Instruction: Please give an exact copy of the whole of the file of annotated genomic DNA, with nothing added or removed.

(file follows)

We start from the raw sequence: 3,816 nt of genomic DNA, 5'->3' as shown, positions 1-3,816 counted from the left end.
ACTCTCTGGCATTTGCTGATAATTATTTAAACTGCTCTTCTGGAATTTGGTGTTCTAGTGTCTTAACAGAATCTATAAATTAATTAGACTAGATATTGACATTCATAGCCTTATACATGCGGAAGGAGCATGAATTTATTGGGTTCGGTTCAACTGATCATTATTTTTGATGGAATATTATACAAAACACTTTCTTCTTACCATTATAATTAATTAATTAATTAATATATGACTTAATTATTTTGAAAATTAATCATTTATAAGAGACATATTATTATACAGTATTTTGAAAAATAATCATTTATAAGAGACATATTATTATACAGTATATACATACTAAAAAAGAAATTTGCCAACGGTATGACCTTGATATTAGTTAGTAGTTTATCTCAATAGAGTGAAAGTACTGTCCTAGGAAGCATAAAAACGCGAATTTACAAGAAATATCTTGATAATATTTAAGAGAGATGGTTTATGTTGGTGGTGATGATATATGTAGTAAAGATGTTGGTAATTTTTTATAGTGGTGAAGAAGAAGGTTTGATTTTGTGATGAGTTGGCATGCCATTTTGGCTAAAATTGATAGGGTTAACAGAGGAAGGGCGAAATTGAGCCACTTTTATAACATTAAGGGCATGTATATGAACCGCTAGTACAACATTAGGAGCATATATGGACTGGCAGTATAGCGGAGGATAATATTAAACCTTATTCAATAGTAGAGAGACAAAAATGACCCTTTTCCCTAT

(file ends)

We start from the raw sequence: 3,816 nt of genomic DNA, 5'->3' as shown, positions 1-3,816 counted from the left end.
ACTCTCTGGCATTTGCTGATAATTATTTAAACTGCTCTTCTGGAATTTGGTGTTCTAGTGTCTTAACAGAATCTATAAATTAATTAGACTAGATATTGACATTCATAGCCTTATACATGCGGAAGGAGCATGAATTTATTGGGTTCGGTTCAACTGATCATTATTTTTGATGGAATATTATACAAAACACTTTCTTCTTACCATTATAATTAATTAATTAATTAATATATGACTTAATTATTTTGAAAATTAATCATTTATAAGAGACATATTATTATACAGTATTTTGAAAAATAATCATTTATAAGAGACATATTATTATACAGTATATACATACTAAAAAAGAAATTTGCCAACGGTATGACCTTGATATTAGTTAGTAGTTTATCTCAATAGAGTGAAAGTACTGTCCTAGGAAGCATAAAAACGCGAATTTACAAGAAATATCTTGATAATATTTAAGAGAGATGGTTTATGTTGGTGGTGATGATATATGTAGTAAAGATGTTGGTAATTTTTTATAGTGGTGAAGAAGAAGGTTTGATTTTGTGATGAGTTGGCATGCCATTTTGGCTAAAATTGATAGGGTTAACAGAGGAAGGGCGAAATTGAGCCACTTTTATAACATTAAGGGCATGTATATGAACCGCTAGTACAACATTAGGAGCATATATGGACTGGCAGTATAGCGGAGGATAATATTAAACCTTATTCAATAGTAGAGAGACAAAAATGACCCTTTTCCCTAT